||Fun Facts about Amelia Earhart|
- Amelia was named Amelia Mary Earhart after her two grandmothers, Amelia Harres Otis and Mary Wells Earhart -- a family tradition.
- Amelia received the nickname "Meelie" from her younger sister Muriel, because as a young child, Muriel couldn't pronounce Amelia's name correctly.
- Amelia was initially engaged to be married to a New Englander named Sam Chapman, whom she met while visiting her parents in Los Angeles.
- Shortly after her engagement to Sam Chapman ended, Amelia composed the following poem:
Courage is the price which life exacts for
The soul that knows it not, knows no release
From little things;
Knows not the livid loneliness of fear
Nor mountain heights, where bitter joy you can
The sound of wings.
How can life grant us boon of living,
For dull gray ugliness and pregnant hate
Unless we dare
The soul's dominion? Each time we make a
choice we pay
With courage to behold resistless day
And count it fair.
- Amelia helped to finance a date fruit farm in Arizona for her former California mechanic who had contracted tuberculosis.
- Amelia was the first female, and one of only a few to date, to receive the Air Force Distinguished Flying Cross.
- The U.S. Post Office issued the Amelia Earhart 8¢ commemorative airmail stamp on her birthday, July 24, 1963.
- For finishing third in the inaugural 1929 Powder Puff Women's Air Derby, Amelia received $875, (only $5,100 in today's dollars).
- Upon leaving California to return to the east coast, Amelia sold her first plane, and purchased a 1922 Kissel Goldbug automobile, which she promptly nicknamed "Yellow Peril."
- Amelia met her future husband, George Putnam, while Putnam was searching for a female pilot on behalf of Mrs. Frederick Guest of London. Their introduction led to Amelia being chosen the first woman to cross the Atlantic as a passenger.
- The inaugural Women's Air Derby was coined the "Powder Puff Derby" by Will Rogers in 1929.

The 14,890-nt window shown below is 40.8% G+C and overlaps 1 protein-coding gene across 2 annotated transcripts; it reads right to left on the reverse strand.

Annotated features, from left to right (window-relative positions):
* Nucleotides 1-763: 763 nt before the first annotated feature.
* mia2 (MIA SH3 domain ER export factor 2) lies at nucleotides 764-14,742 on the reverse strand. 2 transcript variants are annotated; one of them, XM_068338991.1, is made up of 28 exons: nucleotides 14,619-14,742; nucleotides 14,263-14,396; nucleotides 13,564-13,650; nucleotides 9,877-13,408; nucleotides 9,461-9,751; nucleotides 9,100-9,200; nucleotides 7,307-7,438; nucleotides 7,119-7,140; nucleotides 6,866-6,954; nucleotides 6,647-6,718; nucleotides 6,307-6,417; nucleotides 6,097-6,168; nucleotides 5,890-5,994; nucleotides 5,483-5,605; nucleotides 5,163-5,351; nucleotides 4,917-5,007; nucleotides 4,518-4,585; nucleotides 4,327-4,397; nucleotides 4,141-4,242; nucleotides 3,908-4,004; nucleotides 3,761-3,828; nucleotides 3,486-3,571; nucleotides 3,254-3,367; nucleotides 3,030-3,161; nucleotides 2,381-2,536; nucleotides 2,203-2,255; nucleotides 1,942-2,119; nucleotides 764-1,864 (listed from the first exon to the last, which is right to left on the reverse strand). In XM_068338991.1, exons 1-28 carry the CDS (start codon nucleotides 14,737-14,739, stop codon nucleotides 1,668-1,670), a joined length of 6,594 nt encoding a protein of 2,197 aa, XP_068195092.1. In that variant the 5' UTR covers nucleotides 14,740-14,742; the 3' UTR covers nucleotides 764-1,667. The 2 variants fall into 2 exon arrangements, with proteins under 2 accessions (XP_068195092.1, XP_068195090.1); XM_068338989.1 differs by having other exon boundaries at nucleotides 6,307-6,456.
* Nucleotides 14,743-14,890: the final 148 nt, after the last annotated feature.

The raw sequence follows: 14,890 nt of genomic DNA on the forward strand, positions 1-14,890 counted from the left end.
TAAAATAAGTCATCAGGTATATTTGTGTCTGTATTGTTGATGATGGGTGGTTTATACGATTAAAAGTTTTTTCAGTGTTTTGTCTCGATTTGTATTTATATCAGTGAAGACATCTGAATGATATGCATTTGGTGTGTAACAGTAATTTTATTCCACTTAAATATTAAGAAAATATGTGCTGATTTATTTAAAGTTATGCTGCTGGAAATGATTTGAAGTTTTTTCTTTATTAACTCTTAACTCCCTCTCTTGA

- Though never much for dolls, Amelia and her sister, Muriel, had two very special companions -- Donk and Ellie. The pair were jointed wooden animals who accompanied the sisters on many journeys. Donk, a donkey, belonged to Amelia, while Ellie, an elephant, was Muriel's.
- Carl Otis, the youngest of Amy Otis' brothers, lived with the Earhart family in Kansas City, while he was initially establishing himself in business. Both a friend and a play companion, Amelia and Muriel affectionately referred to Carl as "Uncle Nicey."
- With the help of Uncle Nicey and two neighborhood playmates, Amelia and Muriel once fashioned a roller coaster in their backyard, inspired by a vacation to the St. Louis World's Fair.
- Amelia and Muriel often spent time in their backyard playing on a "Flying Dutchman" -- a leg-propelled merry-go-round built for them by their Uncle Nicey.
- Amelia's childhood pet, a large black dog, was named James Ferocious, because of his uneven temperament with strangers.
- Amelia and Muriel had two imaginary playmates, Laura and Ringa, with whom they shared great adventures.
- During her childhood, Amelia invented a tribe of imaginary small black creatures she called Dee-Jays. Described as a cross between a Krazy Kat cartoon and a jabberwocky, the creatures were often blamed for Amelia's own irresponsible behavior, such as: talking out of turn, eating the last piece of candy, or when something turned up lost.
- Amelia named the twin maple trees in her grandparent's Atchison front yard Philemon and Baucis, after a husband and wife in Greek mythology. The myth held that Philemon and his wife, Baucis, received the Gods Zeus and Hermes, disguised as mortals, into their simple home. Their hospitality was such that the gods, as repayment, transformed their stable cottage into a magnificent temple.
- Amelia and her sister were once the proud owners of imaginary horses. Amelia owned a beautiful Arab palomino named Saladin. Muriel's horse was named Beezlebub.
- Two of Amelia's favorite Atchison playmates were her cousins Lucy and Kathryn Challis. Amelia and Muriel called them Toot and Katch.